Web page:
Kyoto – Zen Buddhist Temple stays

The Nippon Foundation, in collaboration with five private temples and sub-temples, offers a program this year that allows Japanese and foreign guests to enjoy exclusive, upscale stays at Zen Buddhist properties throughout Kyoto.

These are newly renovated monks' quarters, as luxurious as the finest ryokan (Japanese inns). Four of the properties have traditional tatami rooms with futon for sleeping, and a fifth, Kouunji, has Western beds.  All of the properties are elegant, refined, and quiet.  Each grants access to private gardens, closed to the public, and serenity that is almost unparalleled in this modern city that is these days filled with tourists from all over the world.

The famous temples of Kyoto are so extraordinary and beautiful that enormous crowds appear at them each day.

In contrast, the lodgings of this program provide guests with privacy. Intimacy follows as do introspection and observation.

Guests who participate have an opportunity to learn zazen (sitting meditation) from the Zen Buddhist monk who is the authority at each temple.  There are discussions led by the monk.  Guests also enjoy shojin ryori (Zen Buddhist vegetarian cuisine) prepared at the temples.  Access to the tatami rooms and the Buddhist main halls, strolls in the gardens, the time spent provides solace.

Satori, or enlightment, is always out of reach. The path towards enlightment, adopting a meditative posture, that is possible.  The marvelous thing about Zen Buddhism is its deeply experiential nature.  This is not a religion outside oneself, nor a guide, and when practicing Zen Buddhism, the challenges are to stop questioning.  To build a framework of acceptance.

To understand the authority of silence. And to be part of the world, and yet not part of it.  To not place Self in the center of experience, but to be the experience itself.

Stays at these properties offer guests a glimpse and a taste of the meaning of Zen Buddhism. The experience is pragmatic rather than abstract, deeply pleasurable rather than didactic, and a way of creating memories that have the potential to change one’s life.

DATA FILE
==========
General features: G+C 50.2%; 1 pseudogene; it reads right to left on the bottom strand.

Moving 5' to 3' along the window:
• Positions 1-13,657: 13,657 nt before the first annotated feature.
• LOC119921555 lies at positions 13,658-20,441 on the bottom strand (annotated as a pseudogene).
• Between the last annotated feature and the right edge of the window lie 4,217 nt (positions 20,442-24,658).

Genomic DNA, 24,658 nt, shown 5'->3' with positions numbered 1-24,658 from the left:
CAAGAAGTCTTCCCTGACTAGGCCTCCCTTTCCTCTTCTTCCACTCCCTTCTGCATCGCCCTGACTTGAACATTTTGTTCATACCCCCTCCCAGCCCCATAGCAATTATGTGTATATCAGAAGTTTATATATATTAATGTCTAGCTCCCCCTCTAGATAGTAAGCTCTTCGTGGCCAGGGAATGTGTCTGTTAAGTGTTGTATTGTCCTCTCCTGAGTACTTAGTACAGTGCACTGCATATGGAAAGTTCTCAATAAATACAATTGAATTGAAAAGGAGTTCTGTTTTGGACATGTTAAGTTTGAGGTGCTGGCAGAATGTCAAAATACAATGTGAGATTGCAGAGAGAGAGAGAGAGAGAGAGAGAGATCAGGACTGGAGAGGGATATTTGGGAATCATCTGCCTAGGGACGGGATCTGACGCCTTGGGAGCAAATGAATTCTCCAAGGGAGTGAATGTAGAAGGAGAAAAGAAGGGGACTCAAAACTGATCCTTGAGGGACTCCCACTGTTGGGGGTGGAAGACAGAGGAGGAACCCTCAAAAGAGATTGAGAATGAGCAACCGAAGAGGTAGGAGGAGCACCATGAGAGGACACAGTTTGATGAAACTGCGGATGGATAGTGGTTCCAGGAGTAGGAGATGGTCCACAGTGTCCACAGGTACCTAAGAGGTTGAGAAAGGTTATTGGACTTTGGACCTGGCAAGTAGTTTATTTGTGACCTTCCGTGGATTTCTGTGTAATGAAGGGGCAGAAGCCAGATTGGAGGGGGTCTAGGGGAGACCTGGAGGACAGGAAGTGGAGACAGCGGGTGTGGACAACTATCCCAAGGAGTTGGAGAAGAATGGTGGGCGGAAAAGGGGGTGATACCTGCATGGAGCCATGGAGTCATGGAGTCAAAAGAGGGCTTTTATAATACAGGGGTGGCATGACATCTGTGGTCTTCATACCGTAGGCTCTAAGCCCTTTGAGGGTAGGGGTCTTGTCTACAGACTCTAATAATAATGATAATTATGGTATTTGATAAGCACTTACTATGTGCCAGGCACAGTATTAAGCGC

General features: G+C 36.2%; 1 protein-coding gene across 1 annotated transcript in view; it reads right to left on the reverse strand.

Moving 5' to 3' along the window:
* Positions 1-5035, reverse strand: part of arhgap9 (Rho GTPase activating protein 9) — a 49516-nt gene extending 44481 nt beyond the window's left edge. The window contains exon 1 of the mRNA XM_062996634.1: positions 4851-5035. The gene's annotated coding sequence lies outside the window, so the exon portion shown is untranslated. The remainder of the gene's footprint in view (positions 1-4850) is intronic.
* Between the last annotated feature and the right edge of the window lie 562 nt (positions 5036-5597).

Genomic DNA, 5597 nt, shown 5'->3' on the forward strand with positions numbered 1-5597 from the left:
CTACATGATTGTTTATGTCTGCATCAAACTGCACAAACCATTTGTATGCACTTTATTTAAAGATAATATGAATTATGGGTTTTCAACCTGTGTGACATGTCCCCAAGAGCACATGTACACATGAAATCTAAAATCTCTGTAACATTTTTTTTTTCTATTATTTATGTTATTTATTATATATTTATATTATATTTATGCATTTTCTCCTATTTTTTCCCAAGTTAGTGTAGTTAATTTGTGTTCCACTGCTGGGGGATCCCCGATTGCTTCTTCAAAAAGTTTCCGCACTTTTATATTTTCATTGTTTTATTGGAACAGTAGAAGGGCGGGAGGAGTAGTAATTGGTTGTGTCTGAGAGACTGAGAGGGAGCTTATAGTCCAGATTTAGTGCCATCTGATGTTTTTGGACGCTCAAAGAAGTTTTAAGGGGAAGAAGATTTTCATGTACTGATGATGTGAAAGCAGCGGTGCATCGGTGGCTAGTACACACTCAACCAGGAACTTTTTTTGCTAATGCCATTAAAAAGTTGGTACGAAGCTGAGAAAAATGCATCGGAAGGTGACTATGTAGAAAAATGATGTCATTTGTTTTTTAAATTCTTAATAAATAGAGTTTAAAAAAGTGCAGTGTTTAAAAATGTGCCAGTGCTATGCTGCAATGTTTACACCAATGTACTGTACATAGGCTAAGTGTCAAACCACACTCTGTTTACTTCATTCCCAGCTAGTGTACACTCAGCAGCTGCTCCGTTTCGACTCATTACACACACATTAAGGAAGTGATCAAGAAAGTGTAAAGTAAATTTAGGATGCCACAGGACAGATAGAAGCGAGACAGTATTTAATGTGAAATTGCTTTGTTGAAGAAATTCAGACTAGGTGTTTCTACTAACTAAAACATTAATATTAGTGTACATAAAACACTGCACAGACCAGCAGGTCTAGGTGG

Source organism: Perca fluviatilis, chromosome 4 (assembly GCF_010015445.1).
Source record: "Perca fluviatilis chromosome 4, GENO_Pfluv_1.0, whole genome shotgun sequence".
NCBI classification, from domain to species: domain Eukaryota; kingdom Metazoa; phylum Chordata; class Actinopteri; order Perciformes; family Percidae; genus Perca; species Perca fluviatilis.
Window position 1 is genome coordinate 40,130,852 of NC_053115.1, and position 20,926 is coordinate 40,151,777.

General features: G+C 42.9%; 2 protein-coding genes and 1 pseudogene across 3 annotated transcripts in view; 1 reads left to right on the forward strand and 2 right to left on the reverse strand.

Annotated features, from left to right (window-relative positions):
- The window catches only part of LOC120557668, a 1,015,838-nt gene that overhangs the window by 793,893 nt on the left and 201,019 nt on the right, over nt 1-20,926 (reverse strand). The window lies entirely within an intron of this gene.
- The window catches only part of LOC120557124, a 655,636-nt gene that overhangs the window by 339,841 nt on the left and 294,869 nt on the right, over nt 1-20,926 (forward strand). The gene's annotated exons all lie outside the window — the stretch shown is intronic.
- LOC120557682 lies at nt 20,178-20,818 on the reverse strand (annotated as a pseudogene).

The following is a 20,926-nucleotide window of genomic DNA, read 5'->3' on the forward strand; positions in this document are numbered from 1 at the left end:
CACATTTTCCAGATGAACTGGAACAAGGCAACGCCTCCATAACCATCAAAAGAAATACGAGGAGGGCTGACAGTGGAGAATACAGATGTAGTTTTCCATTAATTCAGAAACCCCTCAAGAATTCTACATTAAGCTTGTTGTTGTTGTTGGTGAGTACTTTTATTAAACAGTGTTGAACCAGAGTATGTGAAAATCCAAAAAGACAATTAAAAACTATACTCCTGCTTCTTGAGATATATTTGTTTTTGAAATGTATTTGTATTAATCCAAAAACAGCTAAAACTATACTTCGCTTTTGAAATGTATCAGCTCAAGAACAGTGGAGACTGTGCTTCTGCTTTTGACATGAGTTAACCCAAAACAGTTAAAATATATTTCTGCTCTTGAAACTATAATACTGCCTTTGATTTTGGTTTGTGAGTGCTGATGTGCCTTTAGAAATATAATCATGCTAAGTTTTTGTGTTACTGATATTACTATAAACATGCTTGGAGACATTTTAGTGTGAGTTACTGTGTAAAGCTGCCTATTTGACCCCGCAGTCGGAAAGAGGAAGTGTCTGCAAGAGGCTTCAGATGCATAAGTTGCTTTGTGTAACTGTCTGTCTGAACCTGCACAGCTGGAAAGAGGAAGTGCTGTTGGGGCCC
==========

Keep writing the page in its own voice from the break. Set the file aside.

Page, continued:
As one of the monks in this program said, “Zen Buddhism is not a cultural experience. It is a way of life.”

A few guidelines and facts:

  1. No smoking is permitted by participants when staying at the properties.
  2. Should there be a need to cancel an event that has been schedled, an effort will be made for alternative program for that day. Should no alternative be available, the fee for that event will be refunded.
  3. All guests who participate in temple stays are expected to follow the Terms and Conditions For Accommodation provided by the Kyoto Cultural Association.
  4. Each temple stay is for one group per night. (Maximum number of guests is five, except for Youmeiin Temple, where the limit is four guests.)   Dinner and breakfast are included in the price for the stay. An interpreter is provided to guests. (Bathroom amenities are included.)
  5. Each of the temples is in neighborhoods that have small, local coffee shops and restaurants where guests can enjoy lunches. Several properties are within walking distance of Gion and the downtown, and taxis are available as well.

(10% of the total fee is donated for social action programs such as preservation of the Japanese cultural properties.)

Host organization:  The Nippon Foundation
Co-host organization:  NPO Kyoto Culture Association
Cooperative organizations:  Hyatt Regency Kyoto,  Kyoto National Museum,  Kaihouji temple,  Kouunji temple,  Shinnyoji temple, Daijiin temple,  Youmeiin temple